Untangling the Complex History of One of America's Most Popular Cocktails—The Mint Julep
The Kentucky Derby is just a few weeks away, which means that a great swath of the American population will be donning elaborate hats and brightly patterned bowties, and imbibing their body weight in Mint Juleps for most of the day on May 7th.
The first time I attended the Derby, I was amazed by how early in the day that totemic cocktail was mixed—the big race isn't until late in the afternoon, which meant that attendees had ample opportunity to consume more than their fair share of them. I still wonder how anyone was standing by the time Steve Buttleman called the horses to post on his bugle: According to the Kentucky Derby's website, between the Kentucky Oaks (held the day before the big race) and the Derby itself, nearly 120,000 Mint Juleps are consumed on-site.
It's difficult to think of another cocktail that's as intimately tied to a particular event as the Mint Julep is to the Kentucky Derby. Interestingly enough, however, its origins aren't in Kentucky at all, but rather, linguistically at least, in the Middle East. "The Julep's origin and first mentions are in European medicine, which included sugar mixed with herbs, spices, and often, a spirit," explained Jason Foust, Central Regional Ambassador for Angel's Envy. "This made its way to the U.S. and became the first real notable American cocktail. The part of the country you lived in influenced which spirit was used, but the earliest versions included brandy / cognac or rum, and many early versions didn't include mint. It's the first popular cocktail served with ice, as it coincided with the rise of ice houses and the ability to use ice as a 'garnish' in a drink. Some versions included using hailstones and ice from frozen lakes. Ice was still sold in blocks, so bars were equipped with a canvas bag and mallet to crush ice for the Julep." He continued, "This cocktail has origins back to the late 1700s, and 'Julep' is based on an Arabic word meaning 'rosewater' that connects its European medicinal roots. The julep became a Kentucky staple simply by coincidence, with a natural 'southern' connection between the cocktail and horse racing."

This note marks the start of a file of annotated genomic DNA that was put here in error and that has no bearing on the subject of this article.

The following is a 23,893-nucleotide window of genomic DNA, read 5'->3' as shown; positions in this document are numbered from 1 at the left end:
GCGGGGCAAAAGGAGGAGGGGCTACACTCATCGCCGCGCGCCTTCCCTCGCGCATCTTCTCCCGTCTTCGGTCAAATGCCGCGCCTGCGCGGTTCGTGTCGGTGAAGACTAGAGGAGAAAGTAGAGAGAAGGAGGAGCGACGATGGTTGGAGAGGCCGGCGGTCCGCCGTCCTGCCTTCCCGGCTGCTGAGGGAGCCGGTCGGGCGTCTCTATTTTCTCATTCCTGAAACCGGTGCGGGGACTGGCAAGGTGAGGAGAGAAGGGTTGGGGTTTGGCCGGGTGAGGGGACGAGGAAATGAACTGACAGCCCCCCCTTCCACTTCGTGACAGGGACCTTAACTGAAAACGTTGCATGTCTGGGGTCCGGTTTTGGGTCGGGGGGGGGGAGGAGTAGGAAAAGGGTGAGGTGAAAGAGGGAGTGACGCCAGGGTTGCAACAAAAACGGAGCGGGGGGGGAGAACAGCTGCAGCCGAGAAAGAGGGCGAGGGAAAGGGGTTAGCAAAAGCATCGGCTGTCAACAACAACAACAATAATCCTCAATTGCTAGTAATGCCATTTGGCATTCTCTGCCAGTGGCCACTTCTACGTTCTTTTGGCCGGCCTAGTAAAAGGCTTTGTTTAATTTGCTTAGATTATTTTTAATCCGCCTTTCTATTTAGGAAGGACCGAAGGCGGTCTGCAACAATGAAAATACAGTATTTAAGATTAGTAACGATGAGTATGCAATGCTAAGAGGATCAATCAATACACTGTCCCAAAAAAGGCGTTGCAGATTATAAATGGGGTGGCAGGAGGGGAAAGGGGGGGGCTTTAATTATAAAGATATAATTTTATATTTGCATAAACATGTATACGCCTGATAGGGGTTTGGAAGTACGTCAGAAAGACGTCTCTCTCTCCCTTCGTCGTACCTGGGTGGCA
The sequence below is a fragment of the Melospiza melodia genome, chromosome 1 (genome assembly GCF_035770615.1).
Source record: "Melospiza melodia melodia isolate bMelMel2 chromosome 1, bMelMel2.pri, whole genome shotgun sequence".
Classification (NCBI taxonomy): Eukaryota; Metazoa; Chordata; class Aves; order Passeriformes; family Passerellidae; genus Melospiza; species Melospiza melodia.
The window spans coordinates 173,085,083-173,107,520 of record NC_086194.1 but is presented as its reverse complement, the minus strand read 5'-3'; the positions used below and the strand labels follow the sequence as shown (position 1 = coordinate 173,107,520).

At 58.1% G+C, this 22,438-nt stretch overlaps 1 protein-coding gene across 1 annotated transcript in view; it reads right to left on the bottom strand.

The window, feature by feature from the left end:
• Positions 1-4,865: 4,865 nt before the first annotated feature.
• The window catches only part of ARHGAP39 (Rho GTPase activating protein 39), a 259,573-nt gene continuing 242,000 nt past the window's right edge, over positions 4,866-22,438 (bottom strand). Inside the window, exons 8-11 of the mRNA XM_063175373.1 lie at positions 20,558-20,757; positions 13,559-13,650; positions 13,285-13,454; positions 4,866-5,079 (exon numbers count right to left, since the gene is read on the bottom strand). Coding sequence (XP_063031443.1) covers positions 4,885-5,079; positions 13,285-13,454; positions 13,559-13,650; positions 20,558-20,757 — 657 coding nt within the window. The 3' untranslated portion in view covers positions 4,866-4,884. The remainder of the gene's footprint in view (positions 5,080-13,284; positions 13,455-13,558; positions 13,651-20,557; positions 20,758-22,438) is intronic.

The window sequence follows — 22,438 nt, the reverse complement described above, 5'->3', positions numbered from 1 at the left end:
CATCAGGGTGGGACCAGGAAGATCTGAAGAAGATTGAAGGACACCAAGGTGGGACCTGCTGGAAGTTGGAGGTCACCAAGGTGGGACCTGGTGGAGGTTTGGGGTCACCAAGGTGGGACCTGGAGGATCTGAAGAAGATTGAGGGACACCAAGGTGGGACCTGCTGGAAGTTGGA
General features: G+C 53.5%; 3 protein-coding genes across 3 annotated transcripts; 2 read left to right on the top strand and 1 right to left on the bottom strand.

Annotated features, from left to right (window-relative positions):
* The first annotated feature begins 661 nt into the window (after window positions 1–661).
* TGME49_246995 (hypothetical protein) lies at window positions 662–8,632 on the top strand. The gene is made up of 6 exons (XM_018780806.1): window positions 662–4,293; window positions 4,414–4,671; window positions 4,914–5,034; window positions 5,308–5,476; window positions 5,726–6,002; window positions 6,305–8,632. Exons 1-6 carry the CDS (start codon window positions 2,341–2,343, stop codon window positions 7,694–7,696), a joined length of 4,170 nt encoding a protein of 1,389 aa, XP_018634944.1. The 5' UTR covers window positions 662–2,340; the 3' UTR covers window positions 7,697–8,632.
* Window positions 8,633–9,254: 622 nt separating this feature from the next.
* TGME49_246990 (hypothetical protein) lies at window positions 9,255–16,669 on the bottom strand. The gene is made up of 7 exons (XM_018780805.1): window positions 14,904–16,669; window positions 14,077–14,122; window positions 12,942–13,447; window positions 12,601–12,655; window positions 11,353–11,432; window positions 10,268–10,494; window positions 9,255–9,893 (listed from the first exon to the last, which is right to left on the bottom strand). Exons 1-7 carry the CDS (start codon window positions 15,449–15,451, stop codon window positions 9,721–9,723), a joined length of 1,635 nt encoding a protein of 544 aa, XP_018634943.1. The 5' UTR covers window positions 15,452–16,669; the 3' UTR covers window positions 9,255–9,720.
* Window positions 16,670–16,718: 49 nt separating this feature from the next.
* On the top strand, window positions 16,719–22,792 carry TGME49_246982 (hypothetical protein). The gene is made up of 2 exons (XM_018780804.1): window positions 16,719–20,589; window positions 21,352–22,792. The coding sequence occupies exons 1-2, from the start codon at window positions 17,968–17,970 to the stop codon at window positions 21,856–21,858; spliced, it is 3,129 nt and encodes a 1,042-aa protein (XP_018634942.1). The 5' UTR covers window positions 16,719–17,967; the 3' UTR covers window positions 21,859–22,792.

According to John Douglass, Beverage Director at the Kitchen Table, the restaurant located on the campus of James B. Beam Distilling Co., "The who and when of cocktail creation is rather muddy for most of the pre-Prohibition classics, and the Julep is no exception. It is a likely descendent of the Sling. The cocktail historian David Wondrich dates references to medicinal Juleps back to the year 900 and finds mention of them throughout the centuries that follow."
Like so much in the world of cocktails, stories both verifiable and apocryphal dot the boozy landscape, so pinning down the exact lineage of the Mint Julep can be tricky. Still, certain threads appear in most accounts of its evolution.
Author and cocktail consultant Dale DeGroff sang the praises of the book "Imbibe," by David Wondrich, which "lay[s] out the amazing story of the Julep. You will experience the Mint Julep as the jewel in the center of the patchwork quilt that is the story of the American Cocktail. You will meet the first Europeans to experience and write about the Mint Julep and learn about the early 19th-century bartenders who presided over the marriage of the Julep with ice, and discovered a miraculous cure for the relentless heat of the dog days of American summer, whether in the north or the south," DeGroff explained in an email. "The Julep was more popular in the bars of NYC than in the south, albeit sometimes served…in a whiskey glass with a bit less ceremony, as the Whiskey Smash."
One of my favorite observations comes from Chris Morris, Master Distiller at Woodford Reserve, who notes that, "The Mint Julep has a long history, and in the 1800s it was considered a morning drink. People working on horse farms or in the horse-racing industry during this time period may wake up with aches and pains. You didn't have aspirin and other pain medication in those days, so you would make a Mint Julep; bourbon to soothe your aches and pains, sugar to give you some energy, and mint to help open the eyes!"